Before we throw our kids in the deep end, let’s make sure they can swim first.

The child welfare field is a challenge. Inevitably, children are lost, and we are all haunted by the question of whether we could have done more to help. As a whole, though, child welfare professionals have addressed these challenges by working to make the system better. In many ways, those efforts have been tremendously successful.

But there’s an area where all of us have failed—where all of us need to do better.


In our current system, when young men and women turn 21, they “age out” of the child welfare system and are no longer eligible for services. At first glance, that may sound reasonable. At 21, we normally consider people adults. But imagine you’ve been abused or neglected as a child, bounced from one foster home to another, and had to change schools every few years. At 21-years-old, you’ve never paid rent, bought your own groceries, or managed your own expenses. Would you be able to manage on your own?


Even under the best of circumstances, young people mature at different rates. But under the best of circumstances, those who lack the capacity to fend for themselves have a safety net. They have a family and a community around them. For young people aging out of the child welfare system, there is no safety net. We’re throwing them into the deep end of the pool knowing that many of them can’t swim. If they sink, we all pay the price. The next system they fall into they may not get out of and it will be very expensive for taxpayers. All too often, they will end up homeless or turn to drugs and crime—a bad outcome for them, as well as for government budgets and the quality of life in our communities.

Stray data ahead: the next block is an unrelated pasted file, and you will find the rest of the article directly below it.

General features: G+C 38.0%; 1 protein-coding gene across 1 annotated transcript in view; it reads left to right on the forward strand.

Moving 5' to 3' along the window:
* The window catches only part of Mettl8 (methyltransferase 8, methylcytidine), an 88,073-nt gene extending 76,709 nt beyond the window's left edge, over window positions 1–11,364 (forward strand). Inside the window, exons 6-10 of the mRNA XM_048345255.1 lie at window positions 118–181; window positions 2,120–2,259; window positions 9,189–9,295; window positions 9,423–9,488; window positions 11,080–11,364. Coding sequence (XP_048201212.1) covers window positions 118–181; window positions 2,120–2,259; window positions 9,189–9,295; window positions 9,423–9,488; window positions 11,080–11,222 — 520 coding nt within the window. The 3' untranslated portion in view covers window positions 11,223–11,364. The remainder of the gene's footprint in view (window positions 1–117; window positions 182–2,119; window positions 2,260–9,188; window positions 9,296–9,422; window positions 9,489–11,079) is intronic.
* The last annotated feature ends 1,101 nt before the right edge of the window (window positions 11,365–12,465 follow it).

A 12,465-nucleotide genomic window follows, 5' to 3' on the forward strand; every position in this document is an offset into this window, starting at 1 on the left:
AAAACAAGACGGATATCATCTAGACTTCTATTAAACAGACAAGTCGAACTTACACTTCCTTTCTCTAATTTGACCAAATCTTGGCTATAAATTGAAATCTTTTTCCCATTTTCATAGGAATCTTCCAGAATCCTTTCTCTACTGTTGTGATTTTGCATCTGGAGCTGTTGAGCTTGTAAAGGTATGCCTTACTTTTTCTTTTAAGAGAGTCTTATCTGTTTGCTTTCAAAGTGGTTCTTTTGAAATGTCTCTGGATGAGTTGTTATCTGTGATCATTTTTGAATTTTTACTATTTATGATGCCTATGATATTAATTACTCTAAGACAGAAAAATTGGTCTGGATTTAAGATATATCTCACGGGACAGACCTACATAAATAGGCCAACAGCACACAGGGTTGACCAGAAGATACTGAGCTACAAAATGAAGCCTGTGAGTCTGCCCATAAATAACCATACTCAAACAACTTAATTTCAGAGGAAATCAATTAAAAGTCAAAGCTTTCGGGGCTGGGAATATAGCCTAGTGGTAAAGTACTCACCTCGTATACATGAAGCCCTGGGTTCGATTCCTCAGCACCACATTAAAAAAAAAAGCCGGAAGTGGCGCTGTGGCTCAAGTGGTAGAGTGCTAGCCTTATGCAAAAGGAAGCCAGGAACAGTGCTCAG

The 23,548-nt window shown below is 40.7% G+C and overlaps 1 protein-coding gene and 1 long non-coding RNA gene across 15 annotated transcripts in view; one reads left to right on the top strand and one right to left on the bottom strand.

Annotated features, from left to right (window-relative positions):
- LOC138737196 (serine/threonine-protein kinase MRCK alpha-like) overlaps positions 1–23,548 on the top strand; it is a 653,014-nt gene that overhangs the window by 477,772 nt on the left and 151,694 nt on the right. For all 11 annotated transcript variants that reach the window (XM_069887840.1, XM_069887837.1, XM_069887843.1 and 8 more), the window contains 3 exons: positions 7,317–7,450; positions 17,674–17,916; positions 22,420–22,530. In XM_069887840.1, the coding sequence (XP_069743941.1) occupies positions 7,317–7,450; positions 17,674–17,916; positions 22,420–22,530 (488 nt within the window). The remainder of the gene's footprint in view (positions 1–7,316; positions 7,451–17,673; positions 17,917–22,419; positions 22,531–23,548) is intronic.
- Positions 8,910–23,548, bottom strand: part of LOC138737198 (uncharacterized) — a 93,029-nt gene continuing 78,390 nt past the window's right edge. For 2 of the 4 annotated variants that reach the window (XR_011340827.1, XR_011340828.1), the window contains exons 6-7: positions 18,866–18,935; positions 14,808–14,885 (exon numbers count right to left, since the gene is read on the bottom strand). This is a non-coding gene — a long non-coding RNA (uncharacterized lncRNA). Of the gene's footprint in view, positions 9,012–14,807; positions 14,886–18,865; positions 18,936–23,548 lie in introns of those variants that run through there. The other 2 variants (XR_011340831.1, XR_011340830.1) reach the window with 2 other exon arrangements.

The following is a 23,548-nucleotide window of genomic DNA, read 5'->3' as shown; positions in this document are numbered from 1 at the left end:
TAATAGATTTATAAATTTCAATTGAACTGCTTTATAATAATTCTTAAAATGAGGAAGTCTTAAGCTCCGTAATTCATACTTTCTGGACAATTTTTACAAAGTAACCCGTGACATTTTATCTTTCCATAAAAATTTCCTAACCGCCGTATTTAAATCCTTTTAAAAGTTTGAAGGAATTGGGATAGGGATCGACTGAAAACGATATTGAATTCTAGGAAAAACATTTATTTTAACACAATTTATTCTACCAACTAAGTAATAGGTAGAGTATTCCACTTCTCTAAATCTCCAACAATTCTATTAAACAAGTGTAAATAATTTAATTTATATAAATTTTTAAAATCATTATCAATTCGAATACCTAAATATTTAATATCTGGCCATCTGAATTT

What’s the solution? We can’t close the door to these kids when they turn 21. We must better prepare them to be 21. If we know a parent’s rights were terminated when a child was 16 years old, we can be pretty certain that that youngster will age out while in our care. Knowing that, we should take those five years to help that young person learn the skills necessary to transition smoothly into adulthood and independence. We must strengthen our efforts to place these kids either on an academic path or into a job training program that will prepare them for the workplace. If we do a better job preparing them for the future, they’ll be on a track toward life as a productive member of our society, rather than as a life-long problem for society.


We need to treat them as if they are our own kids. Do you abandon your children when they turn a certain age? We shouldn’t treat these kids any differently.

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